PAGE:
Sunday, August 21, 2011

LOVE IT TO DEATH - Alice Cooper

YEAR: 1971

LABEL: Straight/Warner Bros.

TRACK LISTING: Caught In A Dream, I'm Eighteen, Long Way To Go, Black Juju, Is It My Body, Hallowed Be My Name, Second Coming, Ballad of Dwight Fry, Sun Arise

IMPRESSIONS: After two rather sloppy psychedelic albums that failed commercially, this is the one that rocketed the band to the mainstream; most credit is usually given to producer Bob Ezrin who tightened things up. The monster hit "I'm Eighteen" was originally a much longer psychedelic jam which was shortened and tightened up into the teen angst anthem it has now become. Is it just me or is the album cover very reminiscent of Paul McCartney's BAND ON THE RUN album cover? And speaking of album covers: the original LOVE IT TO DEATH cover was altered (read: censored) because lead singer Vincent Furnier's thumb was sticking out of the zipper of his pants giving the impression that a naughty bit was on the cover. The offending digit was airbrushed out.

MY FAVOURITE TRACKS: I'm Eighteen, Long Way To Go, Black Juju, Second Coming, Ballad of Dwight Fry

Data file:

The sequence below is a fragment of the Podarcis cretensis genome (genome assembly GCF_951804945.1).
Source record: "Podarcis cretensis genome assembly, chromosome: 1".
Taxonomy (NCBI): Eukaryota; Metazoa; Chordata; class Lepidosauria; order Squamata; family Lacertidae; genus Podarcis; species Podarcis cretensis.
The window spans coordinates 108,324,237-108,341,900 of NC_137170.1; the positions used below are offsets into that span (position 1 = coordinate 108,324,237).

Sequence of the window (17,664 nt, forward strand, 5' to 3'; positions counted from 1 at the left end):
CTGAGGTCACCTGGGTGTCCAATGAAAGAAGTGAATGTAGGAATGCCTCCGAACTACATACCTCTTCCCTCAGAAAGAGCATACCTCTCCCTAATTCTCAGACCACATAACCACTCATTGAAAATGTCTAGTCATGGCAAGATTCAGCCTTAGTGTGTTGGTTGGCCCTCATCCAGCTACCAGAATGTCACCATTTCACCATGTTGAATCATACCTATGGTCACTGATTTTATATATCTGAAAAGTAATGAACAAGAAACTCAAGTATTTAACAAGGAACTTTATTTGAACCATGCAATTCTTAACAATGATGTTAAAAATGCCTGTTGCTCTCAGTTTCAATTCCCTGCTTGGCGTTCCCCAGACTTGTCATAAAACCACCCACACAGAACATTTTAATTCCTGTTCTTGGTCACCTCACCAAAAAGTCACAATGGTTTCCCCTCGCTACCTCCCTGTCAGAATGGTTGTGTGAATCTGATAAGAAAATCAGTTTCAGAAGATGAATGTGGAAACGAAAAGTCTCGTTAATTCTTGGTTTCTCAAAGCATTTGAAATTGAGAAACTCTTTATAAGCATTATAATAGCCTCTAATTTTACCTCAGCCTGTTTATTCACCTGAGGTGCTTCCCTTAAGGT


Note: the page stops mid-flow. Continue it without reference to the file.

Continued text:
FACT SHEET: LOVE IT TO DEATH is Alice Cooper's third album and the first to gain commercial success mainly due to producer Bob Ezrin's efforts. Originally issued on Frank Zappa & Herb Cohen's Straight Records label, by the time the album had become a hit it was already reissued on Warner Bros. The album was generally well-received. Critic Robert Christgau called "I'm Eighteen": "as archetypal a hard rock single as you're liable to hear in this flaccid year, or maybe ever" while Rolling Stone's critic John Mendelsohn said the album "...represents at least a modest oasis in the desert of dreary blue-jeaned aloofness served up in concert by most American rock-and-rollers". And yes, it bears mentioning that Alice Cooper is not a person; it is the name of the band (a la Jethro Tull, folks). However, bowing to the same kind of pressure which refers to the Frankenstein Monster by it's creator's name, Vincent Furnier has embraced the name as his own. While we're on the subject of incorrect names, "The Ballad of Dwight Fry" features a misspelling of the name "Dwight Frye". Frye was an actor who appeared in many of the classic Universal horror films of the 1930s and 1940s including Dracula (as Renfield) and Frankenstein (as Fritz the servant who purloins the "criminal" brain).

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